At the base recreation center, Hendrix met fellow soldier and bass player Billy Cox, and the two forged a loyal friendship that Hendrix would call upon from April 1969 until Billy's breakdown shortly before Hendrix's death. The two would often perform with other musicians at venues both on and off the base as a loosely organized band there named the Casuals. As a celebrity in the UK, Hendrix mentioned his military service in three published interviews; one in 1967 for the film See My Music Talking (much later released under the title Experience), which was intended for TV to promote his recently released Axis: Bold as Love LP, in which he spoke very briefly of his first parachuting experience: "...once you get out there everything is so quiet, all you hear is the breezes-s-s-s..." This comment has later been used to claim that he was saying that this was one of the sources of his "spacy" guitar sound. The second and third mentions of his military experience were in interviews for Melody Maker in 1967 and 1969, where he spoke of his dislike of the army. In interviews in the US, Hendrix almost never mentioned it, and when Dick Cavett brought it up in his TV interview, Hendrix's only response was to verify that he had been based at Fort Campbell.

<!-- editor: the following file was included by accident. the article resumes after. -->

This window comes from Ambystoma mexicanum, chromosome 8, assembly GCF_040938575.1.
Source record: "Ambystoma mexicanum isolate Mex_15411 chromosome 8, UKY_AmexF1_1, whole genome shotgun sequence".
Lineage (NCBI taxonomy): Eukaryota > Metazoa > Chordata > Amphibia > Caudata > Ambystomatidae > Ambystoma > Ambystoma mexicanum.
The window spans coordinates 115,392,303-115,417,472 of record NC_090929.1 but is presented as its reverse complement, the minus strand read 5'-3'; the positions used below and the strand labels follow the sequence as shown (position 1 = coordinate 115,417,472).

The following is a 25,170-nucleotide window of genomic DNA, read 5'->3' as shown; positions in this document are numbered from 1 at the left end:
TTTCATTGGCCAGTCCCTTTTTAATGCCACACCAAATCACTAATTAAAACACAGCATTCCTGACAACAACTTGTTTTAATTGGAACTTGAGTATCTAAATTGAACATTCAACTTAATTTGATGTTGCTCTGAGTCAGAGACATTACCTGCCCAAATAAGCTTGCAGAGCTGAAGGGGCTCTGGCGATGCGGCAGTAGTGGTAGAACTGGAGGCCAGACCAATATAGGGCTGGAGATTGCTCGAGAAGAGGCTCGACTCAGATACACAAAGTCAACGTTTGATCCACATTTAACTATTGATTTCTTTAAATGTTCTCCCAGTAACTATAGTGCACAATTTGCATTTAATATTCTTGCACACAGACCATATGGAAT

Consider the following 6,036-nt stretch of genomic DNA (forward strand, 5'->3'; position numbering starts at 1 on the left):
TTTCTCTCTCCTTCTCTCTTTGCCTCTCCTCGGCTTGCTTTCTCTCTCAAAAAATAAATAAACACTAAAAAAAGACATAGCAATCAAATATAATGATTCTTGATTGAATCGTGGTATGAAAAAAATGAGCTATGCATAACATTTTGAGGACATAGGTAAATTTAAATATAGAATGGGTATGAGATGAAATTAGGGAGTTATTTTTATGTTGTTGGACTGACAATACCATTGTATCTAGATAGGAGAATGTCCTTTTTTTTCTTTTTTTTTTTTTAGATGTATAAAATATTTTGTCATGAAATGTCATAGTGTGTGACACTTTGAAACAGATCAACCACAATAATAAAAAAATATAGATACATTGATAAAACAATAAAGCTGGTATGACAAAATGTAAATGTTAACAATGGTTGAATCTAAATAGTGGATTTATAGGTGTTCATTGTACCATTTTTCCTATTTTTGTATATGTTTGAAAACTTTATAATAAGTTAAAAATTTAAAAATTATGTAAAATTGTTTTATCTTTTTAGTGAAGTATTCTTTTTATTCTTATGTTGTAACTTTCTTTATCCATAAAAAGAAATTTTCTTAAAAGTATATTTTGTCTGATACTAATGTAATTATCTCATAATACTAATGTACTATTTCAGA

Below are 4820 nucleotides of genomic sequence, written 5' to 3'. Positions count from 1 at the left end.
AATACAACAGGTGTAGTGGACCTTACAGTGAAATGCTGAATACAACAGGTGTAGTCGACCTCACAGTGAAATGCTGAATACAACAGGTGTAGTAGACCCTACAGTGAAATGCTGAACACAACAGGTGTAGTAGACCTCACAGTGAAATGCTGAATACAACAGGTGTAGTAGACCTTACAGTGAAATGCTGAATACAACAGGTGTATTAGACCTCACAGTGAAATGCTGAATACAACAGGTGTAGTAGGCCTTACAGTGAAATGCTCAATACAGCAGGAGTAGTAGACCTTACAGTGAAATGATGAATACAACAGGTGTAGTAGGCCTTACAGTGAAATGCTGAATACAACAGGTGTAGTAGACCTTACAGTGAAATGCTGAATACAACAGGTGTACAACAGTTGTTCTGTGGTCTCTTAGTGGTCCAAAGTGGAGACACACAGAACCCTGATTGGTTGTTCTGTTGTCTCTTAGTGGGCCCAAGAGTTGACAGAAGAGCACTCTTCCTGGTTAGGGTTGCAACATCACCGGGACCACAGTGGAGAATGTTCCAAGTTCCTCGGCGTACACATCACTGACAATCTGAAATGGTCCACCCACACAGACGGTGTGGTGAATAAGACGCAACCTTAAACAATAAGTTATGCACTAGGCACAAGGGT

After his Army discharge, Hendrix and Army friend Billy Cox moved to nearby Clarksville, Tennessee and undertook in earnest to earn a living with their existing band. Hendrix had already seen Butch Snipes play with his teeth in Seattle and now Alphonso 'Baby Boo' Young the other guitarist in the band, was featuring this gimmick. Not to be upstaged, it was then that Hendrix learned to play with his teeth properly, according to Hendrix himself: "... the idea of doing that came to me in a town in Tennessee. Down there you have to play with your teeth or else you get shot. There’s a trail of broken teeth all over the stage..." They played mainly in low-paying gigs at obscure venues. The band eventually moved to Nashville's Jefferson Street, the traditional heart of Nashville's black community and home to a lively rhythm and blues scene. After they moved to Nashville, upon learning there was already an established band by the name "The Casuals", they amended their name to the "King Kasuals". While in Nashville, according to Cox and Larry Lee—who replaced Alphonso Young on guitar—they were basically the house band at "Club del Morocco". Hendrix and Cox shared a flat above "Joyce's House of Glamour". Hendrix's girlfriend at this time was Joyce Lucas. Bill 'Hoss' Allen's memory of Hendrix's supposed participation in a session with Billy Cox in November 1962, in which he cut Hendrix's contribution due to his over-the-top playing, has now been called into question; a suggestion has been made that he may have confused this with a later 1965 session by Frank Howard and the Commanders in which Hendrix participated. In December 1962, Hendrix visited his relatives in Vancouver, Canada, where as a child he had sometimes lived with his grandmother. It has been claimed that while there, he performed with future members of the Motown band Bobby Taylor & the Vancouvers, including Tommy Chong (of later Cheech & Chong fame). Chong, however, disputes this ever happened and that any such appearance is a product of Taylor's "imagination". In early 1963, Hendrix returned to the South. For the next two years, Hendrix made a living performing on a circuit of venues throughout the South catering to black audiences. These were venues affiliated with the Theater Owners' Booking Association (TOBA), sarcastically known as "Tough on Black Asses" because the audiences were very demanding. The TOBA circuit was also widely known as the Chitlin' Circuit. In addition to performing in his own band, Hendrix performed with Bob Fisher and the Bonnevilles, and in backing bands for various soul, R&B, and blues musicians, including Chuck Jackson, Slim Harpo, Tommy Tucker, Sam Cooke, and Jackie Wilson. The Chitlin' Circuit was where Hendrix refined his style.